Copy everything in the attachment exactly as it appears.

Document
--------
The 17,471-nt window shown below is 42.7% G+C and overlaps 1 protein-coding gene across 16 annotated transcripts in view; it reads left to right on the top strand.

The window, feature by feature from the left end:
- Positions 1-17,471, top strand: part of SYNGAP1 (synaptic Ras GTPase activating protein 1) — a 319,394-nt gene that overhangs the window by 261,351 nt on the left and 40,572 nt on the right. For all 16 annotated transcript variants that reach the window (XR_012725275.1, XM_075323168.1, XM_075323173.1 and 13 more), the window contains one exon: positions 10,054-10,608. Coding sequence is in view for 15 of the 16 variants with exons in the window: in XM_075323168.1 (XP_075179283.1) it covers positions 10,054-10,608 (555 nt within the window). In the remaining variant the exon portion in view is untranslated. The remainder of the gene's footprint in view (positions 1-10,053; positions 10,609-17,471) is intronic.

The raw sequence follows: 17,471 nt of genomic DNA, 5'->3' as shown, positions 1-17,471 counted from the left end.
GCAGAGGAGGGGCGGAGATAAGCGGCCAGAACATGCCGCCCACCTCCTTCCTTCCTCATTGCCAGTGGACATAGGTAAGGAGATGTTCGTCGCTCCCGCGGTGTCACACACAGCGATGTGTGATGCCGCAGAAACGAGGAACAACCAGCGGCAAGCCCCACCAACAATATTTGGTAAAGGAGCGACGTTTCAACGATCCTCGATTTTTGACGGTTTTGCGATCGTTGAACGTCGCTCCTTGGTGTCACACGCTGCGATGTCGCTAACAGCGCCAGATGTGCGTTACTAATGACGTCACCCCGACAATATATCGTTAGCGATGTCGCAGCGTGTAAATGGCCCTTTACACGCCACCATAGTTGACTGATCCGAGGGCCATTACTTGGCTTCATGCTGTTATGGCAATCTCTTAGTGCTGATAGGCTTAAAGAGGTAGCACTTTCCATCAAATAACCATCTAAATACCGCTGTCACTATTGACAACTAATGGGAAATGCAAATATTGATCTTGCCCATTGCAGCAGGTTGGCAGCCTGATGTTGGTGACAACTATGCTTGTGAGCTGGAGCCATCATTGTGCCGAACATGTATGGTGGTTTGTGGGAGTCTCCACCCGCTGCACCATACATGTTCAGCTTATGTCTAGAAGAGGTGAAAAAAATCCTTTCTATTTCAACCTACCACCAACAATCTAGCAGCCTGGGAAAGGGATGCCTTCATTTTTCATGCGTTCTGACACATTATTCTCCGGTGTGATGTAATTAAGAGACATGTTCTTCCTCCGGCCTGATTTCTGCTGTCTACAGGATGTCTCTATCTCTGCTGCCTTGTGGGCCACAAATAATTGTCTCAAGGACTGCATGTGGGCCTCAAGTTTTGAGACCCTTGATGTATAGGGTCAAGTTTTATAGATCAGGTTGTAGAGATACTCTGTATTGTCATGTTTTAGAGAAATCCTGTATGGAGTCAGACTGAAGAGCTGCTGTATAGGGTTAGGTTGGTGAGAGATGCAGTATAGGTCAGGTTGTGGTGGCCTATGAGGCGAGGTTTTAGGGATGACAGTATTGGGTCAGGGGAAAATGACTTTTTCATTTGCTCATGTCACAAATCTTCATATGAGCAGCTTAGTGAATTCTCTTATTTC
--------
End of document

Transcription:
The 17,471-nt window shown below is 42.7% G+C and overlaps 1 protein-coding gene across 16 annotated transcripts in view; it reads left to right on the top strand.

The window, feature by feature from the left end:
- Positions 1-17,471, top strand: part of SYNGAP1 (synaptic Ras GTPase activating protein 1) — a 319,394-nt gene that overhangs the window by 261,351 nt on the left and 40,572 nt on the right. For all 16 annotated transcript variants that reach the window (XR_012725275.1, XM_075323168.1, XM_075323173.1 and 13 more), the window contains one exon: positions 10,054-10,608. Coding sequence is in view for 15 of the 16 variants with exons in the window: in XM_075323168.1 (XP_075179283.1) it covers positions 10,054-10,608 (555 nt within the window). In the remaining variant the exon portion in view is untranslated. The remainder of the gene's footprint in view (positions 1-10,053; positions 10,609-17,471) is intronic.

The raw sequence follows: 17,471 nt of genomic DNA, 5'->3' as shown, positions 1-17,471 counted from the left end.
GCAGAGGAGGGGCGGAGATAAGCGGCCAGAACATGCCGCCCACCTCCTTCCTTCCTCATTGCCAGTGGACATAGGTAAGGAGATGTTCGTCGCTCCCGCGGTGTCACACACAGCGATGTGTGATGCCGCAGAAACGAGGAACAACCAGCGGCAAGCCCCACCAACAATATTTGGTAAAGGAGCGACGTTTCAACGATCCTCGATTTTTGACGGTTTTGCGATCGTTGAACGTCGCTCCTTGGTGTCACACGCTGCGATGTCGCTAACAGCGCCAGATGTGCGTTACTAATGACGTCACCCCGACAATATATCGTTAGCGATGTCGCAGCGTGTAAATGGCCCTTTACACGCCACCATAGTTGACTGATCCGAGGGCCATTACTTGGCTTCATGCTGTTATGGCAATCTCTTAGTGCTGATAGGCTTAAAGAGGTAGCACTTTCCATCAAATAACCATCTAAATACCGCTGTCACTATTGACAACTAATGGGAAATGCAAATATTGATCTTGCCCATTGCAGCAGGTTGGCAGCCTGATGTTGGTGACAACTATGCTTGTGAGCTGGAGCCATCATTGTGCCGAACATGTATGGTGGTTTGTGGGAGTCTCCACCCGCTGCACCATACATGTTCAGCTTATGTCTAGAAGAGGTGAAAAAAATCCTTTCTATTTCAACCTACCACCAACAATCTAGCAGCCTGGGAAAGGGATGCCTTCATTTTTCATGCGTTCTGACACATTATTCTCCGGTGTGATGTAATTAAGAGACATGTTCTTCCTCCGGCCTGATTTCTGCTGTCTACAGGATGTCTCTATCTCTGCTGCCTTGTGGGCCACAAATAATTGTCTCAAGGACTGCATGTGGGCCTCAAGTTTTGAGACCCTTGATGTATAGGGTCAAGTTTTATAGATCAGGTTGTAGAGATACTCTGTATTGTCATGTTTTAGAGAAATCCTGTATGGAGTCAGACTGAAGAGCTGCTGTATAGGGTTAGGTTGGTGAGAGATGCAGTATAGGTCAGGTTGTGGTGGCCTATGAGGCGAGGTTTTAGGGATGACAGTATTGGGTCAGGGGAAAATGACTTTTTCATTTGCTCATGTCACAAATCTTCATATGAGCAGCTTAGTGAATTCTCTTATTTC